Electronic Arts just got a little greener and its retail footprint a trifle leaner. The world’s largest video games publisher says it’s finally pulling the plug on printed game manuals, making it–not the first, but certainly the largest games publisher to bid those little black-and-white pamphlets sayonara.
They weren’t always as slender and bland. Think back a couple decades. Remember when publishers shipped games in puzzle-sized boxes? With fat spiral-bound tomes, stylish decoder wheels (twentieth-century DRM!), and those lovely little hangable cloth maps? A moment of silence, please.
Not to worry, EA isn’t scotching game manuals outright, it’s just swapping in all-digital versions. Print if you like, drop on your mobile reader for browsing on-the-go, or just bring them up off the game’s main menu and pause screens direct. The upside, says EA, is that the move reduces printed packaging materials by 40 percent.
I’d say something about the move freeing EA’s hand to craft jumbo manuals, but it’s the wrong reaction. I haven’t read a game manual in ages–not even as a reference point. If today’s games can’t show me how to play, or why, or where to find stuff, or what it means, it’s a failure of design. Manuals were workarounds for gaming’s crude-looking, memory-limited relics. Today’s games teach you how to play as you play, and show you how instead of telling.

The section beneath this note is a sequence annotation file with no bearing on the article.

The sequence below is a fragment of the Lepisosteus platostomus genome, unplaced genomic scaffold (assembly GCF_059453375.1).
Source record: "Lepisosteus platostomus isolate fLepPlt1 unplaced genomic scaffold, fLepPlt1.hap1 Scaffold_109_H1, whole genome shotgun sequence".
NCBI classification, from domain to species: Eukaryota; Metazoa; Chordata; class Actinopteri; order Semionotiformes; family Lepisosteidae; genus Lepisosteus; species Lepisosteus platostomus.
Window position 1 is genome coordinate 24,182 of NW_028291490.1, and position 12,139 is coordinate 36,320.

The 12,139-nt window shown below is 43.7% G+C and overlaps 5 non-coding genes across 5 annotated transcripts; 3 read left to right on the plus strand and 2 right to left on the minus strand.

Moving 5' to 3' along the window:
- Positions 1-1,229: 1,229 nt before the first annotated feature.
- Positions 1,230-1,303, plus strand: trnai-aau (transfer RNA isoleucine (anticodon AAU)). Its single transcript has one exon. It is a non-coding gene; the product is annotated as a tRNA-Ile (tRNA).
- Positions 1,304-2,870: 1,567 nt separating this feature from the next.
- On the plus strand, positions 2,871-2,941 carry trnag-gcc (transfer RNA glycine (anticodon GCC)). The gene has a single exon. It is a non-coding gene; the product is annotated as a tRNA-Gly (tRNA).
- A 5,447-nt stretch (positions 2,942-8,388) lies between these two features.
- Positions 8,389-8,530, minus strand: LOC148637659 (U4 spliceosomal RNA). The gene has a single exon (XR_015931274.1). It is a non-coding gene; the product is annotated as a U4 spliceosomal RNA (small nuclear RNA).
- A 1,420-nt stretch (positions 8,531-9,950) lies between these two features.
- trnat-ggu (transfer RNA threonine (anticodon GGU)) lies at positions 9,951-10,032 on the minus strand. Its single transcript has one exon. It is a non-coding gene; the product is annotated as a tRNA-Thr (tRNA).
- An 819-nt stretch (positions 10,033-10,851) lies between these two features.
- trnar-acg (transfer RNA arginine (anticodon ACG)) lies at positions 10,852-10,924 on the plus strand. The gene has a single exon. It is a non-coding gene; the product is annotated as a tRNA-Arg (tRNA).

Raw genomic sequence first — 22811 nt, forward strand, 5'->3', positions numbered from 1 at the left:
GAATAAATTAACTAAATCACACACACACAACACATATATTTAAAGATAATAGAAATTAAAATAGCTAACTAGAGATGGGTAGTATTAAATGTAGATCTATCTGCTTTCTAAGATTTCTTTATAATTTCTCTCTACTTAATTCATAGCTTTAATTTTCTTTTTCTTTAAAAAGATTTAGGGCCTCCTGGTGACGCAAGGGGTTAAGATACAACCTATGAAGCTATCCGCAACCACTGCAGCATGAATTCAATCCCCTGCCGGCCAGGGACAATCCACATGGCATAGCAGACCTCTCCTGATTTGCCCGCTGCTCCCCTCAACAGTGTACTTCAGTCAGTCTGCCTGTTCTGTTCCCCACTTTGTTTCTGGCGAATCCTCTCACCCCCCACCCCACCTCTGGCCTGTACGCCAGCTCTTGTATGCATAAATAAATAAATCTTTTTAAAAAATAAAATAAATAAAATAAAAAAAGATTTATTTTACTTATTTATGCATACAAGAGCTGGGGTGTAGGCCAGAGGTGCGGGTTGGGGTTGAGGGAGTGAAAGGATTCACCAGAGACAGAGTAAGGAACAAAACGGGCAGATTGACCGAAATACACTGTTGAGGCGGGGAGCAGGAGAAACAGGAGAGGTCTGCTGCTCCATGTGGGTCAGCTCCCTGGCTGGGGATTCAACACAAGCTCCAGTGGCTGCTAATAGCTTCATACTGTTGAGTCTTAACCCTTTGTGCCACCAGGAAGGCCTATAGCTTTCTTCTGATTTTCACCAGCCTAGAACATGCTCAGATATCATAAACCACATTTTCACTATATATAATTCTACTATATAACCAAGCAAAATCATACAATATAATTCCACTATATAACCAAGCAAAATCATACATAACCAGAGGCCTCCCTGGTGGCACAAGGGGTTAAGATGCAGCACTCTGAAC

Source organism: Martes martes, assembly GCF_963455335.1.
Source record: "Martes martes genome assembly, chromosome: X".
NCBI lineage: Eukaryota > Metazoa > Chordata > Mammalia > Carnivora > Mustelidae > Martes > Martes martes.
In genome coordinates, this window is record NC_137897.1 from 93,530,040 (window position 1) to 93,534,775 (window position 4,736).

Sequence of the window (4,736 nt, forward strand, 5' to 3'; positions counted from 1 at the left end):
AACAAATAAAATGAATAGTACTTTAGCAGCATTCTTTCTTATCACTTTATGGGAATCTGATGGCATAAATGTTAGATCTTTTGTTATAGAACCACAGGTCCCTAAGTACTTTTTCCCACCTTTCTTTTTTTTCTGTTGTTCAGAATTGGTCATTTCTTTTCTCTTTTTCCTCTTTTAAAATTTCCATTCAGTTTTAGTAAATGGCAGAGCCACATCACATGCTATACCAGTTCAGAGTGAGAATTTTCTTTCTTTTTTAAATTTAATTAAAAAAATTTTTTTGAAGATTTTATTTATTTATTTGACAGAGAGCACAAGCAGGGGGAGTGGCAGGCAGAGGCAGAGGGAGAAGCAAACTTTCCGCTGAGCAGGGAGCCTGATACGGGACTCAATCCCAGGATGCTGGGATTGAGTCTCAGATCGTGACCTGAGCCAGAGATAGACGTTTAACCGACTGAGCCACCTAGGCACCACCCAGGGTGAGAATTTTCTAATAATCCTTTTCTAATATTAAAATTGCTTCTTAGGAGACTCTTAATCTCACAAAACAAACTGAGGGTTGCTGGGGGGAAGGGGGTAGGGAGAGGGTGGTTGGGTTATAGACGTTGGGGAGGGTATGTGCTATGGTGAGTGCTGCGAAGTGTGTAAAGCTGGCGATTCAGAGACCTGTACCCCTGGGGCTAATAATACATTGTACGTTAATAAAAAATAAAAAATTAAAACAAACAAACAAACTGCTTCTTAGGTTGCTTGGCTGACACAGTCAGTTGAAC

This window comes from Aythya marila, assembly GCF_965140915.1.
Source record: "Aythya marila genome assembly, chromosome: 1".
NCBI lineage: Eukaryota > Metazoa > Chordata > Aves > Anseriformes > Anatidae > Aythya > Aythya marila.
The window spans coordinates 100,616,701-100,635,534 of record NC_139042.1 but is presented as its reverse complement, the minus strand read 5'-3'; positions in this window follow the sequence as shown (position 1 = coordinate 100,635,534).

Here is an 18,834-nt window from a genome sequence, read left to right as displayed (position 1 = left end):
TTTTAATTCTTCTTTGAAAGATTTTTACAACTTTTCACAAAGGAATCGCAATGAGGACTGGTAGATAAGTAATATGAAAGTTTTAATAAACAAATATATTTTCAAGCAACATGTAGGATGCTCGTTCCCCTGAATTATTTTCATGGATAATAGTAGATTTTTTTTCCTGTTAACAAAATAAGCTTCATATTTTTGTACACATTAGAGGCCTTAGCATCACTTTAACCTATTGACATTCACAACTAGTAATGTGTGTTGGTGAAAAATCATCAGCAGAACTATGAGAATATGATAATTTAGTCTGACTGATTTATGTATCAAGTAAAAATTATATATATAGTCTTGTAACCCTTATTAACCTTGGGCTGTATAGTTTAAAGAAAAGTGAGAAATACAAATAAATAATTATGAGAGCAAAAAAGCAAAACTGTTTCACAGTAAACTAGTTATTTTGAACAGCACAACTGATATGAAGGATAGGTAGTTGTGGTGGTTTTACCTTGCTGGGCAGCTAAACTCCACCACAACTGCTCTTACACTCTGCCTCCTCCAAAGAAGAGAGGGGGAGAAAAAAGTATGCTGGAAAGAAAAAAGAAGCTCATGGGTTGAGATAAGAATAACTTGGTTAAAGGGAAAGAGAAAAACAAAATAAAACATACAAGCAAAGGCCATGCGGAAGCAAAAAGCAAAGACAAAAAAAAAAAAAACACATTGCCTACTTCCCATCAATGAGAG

If you’re less concerned about saving the trees, commercial researcher Mcor Technologies is up to its armpits in paper, but it’s not what you think. You’ve heard of 3D printing? Printers that can replicate in all three dimensions any reasonably complex 3D object you’ve conjured in your head?
The technology’s been around for awhile, churning out everything from earrings to dental components to automotive parts and allowing innovators to proof ideas quickly, and without turning to special manufacturing processes. Still, the materials necessary to feed the machines tend to be pricey.
Enter paper. I don’t mean specialty paper, but the ordinary sort you can pick up at the office supply store down the street. According to New Tech Post, Mcor figured out how to get it working–specifically, how to get it to stick together in the print-assembly process–without “blistering.”
The result? Scan that shot up top again, because you’re looking at it.
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